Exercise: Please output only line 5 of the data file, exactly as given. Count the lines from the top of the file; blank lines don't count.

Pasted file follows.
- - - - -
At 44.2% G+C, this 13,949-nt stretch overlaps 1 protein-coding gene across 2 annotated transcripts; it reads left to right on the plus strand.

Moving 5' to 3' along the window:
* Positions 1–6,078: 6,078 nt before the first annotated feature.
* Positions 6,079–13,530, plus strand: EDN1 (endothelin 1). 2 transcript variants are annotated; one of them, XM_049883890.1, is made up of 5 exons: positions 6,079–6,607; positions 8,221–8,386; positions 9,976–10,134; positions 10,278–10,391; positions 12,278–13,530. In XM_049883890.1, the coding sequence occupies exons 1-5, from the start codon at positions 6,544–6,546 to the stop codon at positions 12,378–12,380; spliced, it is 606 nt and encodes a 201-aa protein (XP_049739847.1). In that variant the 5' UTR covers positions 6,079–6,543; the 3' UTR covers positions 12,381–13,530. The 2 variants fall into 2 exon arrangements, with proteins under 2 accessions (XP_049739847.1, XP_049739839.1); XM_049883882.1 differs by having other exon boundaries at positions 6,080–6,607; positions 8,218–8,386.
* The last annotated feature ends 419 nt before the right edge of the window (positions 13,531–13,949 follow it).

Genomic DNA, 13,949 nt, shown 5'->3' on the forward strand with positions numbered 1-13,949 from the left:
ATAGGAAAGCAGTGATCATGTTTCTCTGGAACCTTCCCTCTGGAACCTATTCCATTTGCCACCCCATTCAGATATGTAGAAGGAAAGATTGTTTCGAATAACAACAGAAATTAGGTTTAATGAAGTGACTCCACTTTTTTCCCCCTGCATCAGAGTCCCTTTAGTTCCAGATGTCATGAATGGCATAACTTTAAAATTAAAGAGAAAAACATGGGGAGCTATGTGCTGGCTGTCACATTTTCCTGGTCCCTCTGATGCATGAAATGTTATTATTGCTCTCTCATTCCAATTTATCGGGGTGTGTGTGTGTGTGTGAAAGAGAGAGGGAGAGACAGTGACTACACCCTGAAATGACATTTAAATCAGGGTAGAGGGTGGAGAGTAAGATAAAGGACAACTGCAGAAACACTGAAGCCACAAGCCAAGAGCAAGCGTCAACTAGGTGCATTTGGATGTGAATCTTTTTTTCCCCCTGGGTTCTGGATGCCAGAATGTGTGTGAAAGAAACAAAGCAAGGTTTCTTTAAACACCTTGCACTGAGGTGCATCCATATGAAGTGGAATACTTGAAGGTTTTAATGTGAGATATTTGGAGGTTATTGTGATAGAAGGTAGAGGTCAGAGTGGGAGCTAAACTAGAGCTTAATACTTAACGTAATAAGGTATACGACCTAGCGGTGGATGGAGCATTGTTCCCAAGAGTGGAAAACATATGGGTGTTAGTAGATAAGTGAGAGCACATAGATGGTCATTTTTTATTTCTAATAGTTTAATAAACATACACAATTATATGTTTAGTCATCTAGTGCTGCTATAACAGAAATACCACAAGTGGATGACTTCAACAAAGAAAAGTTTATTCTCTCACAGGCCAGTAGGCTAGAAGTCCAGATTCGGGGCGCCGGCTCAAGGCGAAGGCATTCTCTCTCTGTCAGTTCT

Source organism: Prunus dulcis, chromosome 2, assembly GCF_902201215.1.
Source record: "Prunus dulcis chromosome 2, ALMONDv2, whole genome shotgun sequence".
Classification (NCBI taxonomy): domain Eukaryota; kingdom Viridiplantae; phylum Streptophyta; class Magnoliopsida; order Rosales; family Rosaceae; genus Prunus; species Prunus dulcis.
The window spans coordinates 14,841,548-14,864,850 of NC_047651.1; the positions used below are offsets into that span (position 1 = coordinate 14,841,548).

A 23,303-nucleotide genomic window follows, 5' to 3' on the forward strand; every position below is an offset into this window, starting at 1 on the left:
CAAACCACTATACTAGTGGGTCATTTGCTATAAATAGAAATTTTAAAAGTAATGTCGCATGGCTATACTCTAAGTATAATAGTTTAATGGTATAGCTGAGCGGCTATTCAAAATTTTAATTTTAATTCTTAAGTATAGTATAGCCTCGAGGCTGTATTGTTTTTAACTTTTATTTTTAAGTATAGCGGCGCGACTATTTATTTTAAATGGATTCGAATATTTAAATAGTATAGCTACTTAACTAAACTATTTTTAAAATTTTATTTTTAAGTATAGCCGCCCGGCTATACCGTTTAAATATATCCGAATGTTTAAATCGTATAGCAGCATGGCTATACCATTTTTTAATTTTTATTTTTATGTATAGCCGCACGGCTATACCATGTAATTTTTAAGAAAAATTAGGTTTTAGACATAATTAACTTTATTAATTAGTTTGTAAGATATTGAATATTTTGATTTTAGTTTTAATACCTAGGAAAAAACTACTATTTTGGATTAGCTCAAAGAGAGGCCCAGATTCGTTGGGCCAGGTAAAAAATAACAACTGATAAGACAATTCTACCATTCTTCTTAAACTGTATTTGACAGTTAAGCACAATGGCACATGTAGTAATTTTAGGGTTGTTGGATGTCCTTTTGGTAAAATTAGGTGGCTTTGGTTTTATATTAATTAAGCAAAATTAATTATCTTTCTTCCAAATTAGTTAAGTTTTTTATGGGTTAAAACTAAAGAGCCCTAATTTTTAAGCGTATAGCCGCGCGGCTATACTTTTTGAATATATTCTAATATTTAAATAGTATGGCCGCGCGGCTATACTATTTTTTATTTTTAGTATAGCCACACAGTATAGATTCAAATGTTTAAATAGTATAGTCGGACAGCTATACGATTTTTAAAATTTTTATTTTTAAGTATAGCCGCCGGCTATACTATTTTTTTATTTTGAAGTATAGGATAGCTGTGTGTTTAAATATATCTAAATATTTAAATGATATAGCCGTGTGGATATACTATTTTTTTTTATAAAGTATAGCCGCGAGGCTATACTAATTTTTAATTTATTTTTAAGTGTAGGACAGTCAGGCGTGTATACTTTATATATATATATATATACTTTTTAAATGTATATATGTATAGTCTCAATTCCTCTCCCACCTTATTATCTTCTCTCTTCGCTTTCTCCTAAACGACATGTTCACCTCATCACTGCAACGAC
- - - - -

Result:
* The last annotated feature ends 419 nt before the right edge of the window (positions 13,531–13,949 follow it).